Three Tales of the Foie Gras (Shunji, Animal, Hatfield’s) [Bonus Tale: Waterloo & City]
I don’t know if you’ve heard, but Californa is banning foie gras starting July 1, 2012. I’d link to articles discussing it, but nearly all of them are biased toward one viewpoint or the other. I will not get into a debate about it on my blog. Suffice it to say, I do eat foie gras, and I’ll leave it at that.
Anyway, I’ve been trying to hit restaurants that I haven’t been before to have their signature foie gras dishes. These visits have served double duty as I get to have a new experience at each of these places, and I get a few last tastes of foie gras before the ban. A week ago, I had three very different foie gras dishes at three very different restaurants.
The first restaurant, Shunji, is one that I have been to many times. It is one of my favorite restaurants, and I dropped in on a Friday evening and ordered the Foie Gras Saikyo-Yaki [$20] after they posted a photo of it on Facebook. Saikyo is a kind miso that is gold or yellow in color, is less salty and naturally sweeter than other varieties of miso. Saikyo-yaki is a traditional preparation method for meats and seafood, where the protein is marinated in the miso and then grilled.
Until Shunji, I’m not sure if I’ve ever had grilled foie gras. I’ve had it poached or in pate or terrine. And, of course, I’ve had it seared. I found grilled foie gras to be very different than seared, with the charcoal adding a smoky flavor, and with the char itself lending an interesting flavor and texture than the standard sear. The inside of the foie was barely cooked, and had a sweet and pungent fattiness to it.
At Animal, I had the choice of several foie gras dishes, including their famed foie gras loco moco. Not being in the mood for spam, I opted to try the seared foie gras, topping a biscuit that was drowned in maple sausage gravy [$25].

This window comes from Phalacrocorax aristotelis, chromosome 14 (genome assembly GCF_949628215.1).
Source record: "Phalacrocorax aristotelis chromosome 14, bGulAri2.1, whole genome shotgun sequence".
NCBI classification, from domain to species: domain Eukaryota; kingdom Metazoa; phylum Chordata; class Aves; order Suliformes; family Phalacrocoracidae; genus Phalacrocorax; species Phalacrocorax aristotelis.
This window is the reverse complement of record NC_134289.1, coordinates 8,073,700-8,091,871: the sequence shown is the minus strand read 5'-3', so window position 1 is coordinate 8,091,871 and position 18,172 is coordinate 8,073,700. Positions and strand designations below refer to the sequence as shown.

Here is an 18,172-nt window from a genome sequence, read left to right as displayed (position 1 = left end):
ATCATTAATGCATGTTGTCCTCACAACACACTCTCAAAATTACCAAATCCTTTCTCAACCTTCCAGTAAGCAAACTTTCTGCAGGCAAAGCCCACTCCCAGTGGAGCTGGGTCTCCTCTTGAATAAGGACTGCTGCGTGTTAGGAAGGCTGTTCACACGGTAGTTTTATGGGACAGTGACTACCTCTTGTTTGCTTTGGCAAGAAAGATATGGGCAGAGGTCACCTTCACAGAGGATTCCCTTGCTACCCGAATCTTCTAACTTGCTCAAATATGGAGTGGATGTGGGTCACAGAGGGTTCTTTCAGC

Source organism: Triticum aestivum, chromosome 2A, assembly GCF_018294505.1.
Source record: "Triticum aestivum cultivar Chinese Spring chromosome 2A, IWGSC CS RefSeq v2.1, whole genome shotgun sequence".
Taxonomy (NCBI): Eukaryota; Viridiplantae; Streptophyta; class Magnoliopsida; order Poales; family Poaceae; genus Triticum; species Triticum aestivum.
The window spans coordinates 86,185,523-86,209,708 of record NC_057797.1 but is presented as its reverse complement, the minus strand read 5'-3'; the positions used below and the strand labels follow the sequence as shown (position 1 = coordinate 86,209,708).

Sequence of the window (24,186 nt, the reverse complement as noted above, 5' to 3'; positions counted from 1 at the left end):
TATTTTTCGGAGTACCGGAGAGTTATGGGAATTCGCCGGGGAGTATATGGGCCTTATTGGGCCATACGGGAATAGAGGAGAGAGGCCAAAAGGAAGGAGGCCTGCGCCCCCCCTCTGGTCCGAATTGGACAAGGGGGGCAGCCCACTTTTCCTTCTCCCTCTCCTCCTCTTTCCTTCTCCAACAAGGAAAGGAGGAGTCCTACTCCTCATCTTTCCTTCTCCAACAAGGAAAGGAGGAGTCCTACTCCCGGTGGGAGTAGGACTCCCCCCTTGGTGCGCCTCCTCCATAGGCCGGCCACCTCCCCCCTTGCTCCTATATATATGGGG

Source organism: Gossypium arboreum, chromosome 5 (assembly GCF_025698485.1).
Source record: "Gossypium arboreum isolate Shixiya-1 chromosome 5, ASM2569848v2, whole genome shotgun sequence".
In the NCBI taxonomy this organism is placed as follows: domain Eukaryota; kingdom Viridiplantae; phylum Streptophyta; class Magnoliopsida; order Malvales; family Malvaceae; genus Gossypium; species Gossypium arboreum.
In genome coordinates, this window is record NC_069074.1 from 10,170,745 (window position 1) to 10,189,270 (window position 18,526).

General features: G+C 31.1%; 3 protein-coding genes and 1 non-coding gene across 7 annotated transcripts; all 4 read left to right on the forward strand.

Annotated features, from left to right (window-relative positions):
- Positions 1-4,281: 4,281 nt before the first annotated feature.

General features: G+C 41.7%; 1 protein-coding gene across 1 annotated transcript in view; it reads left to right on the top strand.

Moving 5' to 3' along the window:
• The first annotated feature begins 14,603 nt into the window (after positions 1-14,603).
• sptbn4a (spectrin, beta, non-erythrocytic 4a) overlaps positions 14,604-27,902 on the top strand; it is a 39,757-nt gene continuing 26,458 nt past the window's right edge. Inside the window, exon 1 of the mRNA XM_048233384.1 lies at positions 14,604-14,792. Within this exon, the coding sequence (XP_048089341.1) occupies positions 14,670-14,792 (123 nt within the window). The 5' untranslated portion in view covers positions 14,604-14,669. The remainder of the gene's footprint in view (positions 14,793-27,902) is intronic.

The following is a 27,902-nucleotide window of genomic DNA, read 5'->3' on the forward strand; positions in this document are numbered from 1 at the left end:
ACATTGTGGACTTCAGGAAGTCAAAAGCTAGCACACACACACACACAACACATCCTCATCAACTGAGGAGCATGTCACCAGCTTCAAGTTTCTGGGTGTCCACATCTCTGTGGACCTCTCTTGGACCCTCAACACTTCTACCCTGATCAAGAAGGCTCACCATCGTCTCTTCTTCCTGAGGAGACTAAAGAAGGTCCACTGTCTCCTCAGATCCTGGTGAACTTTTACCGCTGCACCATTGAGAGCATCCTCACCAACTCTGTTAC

The piece of foie from Animal was bigger and denser than the one from Shunji, and lightly scored before being seared. The browning from the sear was perfect and added the lightest crispness to the outside of the foie. The biscuit and maple sausage gravy gave a sweetness that contrasted well with the savoriness of the foie, and were strong partners for the intensity of foie gras.
At Hatfield’s, I ordered the only foie gras dish on the menu, seared, served with apple-rosemary “butter”, caramelized cippolini, and molasses toast [$25].
[Pardon the darkness of the photograph; I was in low-light conditions and did not want to disturb the other patrons with a flash. You can see better photographs of this dish at Taste with the Eyes or at BunRab.com.]
This was the largest piece of foie of the three restaurants, and had a very caramelized sear but without really crisping the outside. The consistency was fatty like at Shunji, and like at Animal (and Shunji too, come to think of it), the dish combined sweet (apple butter, cippolini onions) and savory (foie) components.
Bonus: At Waterloo & City earlier this month, I had the smoked eel and foie gras terrine, with piccalilli, soy gastrique, and brioche.
This dish really surprised me. I was expecting it to pack a bolder punch, but it was milder than I expected, in a good way. The eel was lightly smoked and the soy gastrique was fortunately nothing like the thick, cloyingly sweet sauce that’s slathered on unagi in sushi restaurants everywhere. The foie was delicately pungent and very tender. The terrine was dotted with generous chunks of both, and the sweet-tartness of the piccalilli brought it all together.
Shunji Japanese Cuisine
12244 W Pico Blvd
Los Angeles, CA 90064
435 N Fairfax Ave
Los Angeles, CA 90048
6703 Melrose Ave
Los Angeles, CA 90038
Waterloo & City
12517 Washington Blvd
Culver City, CA 90066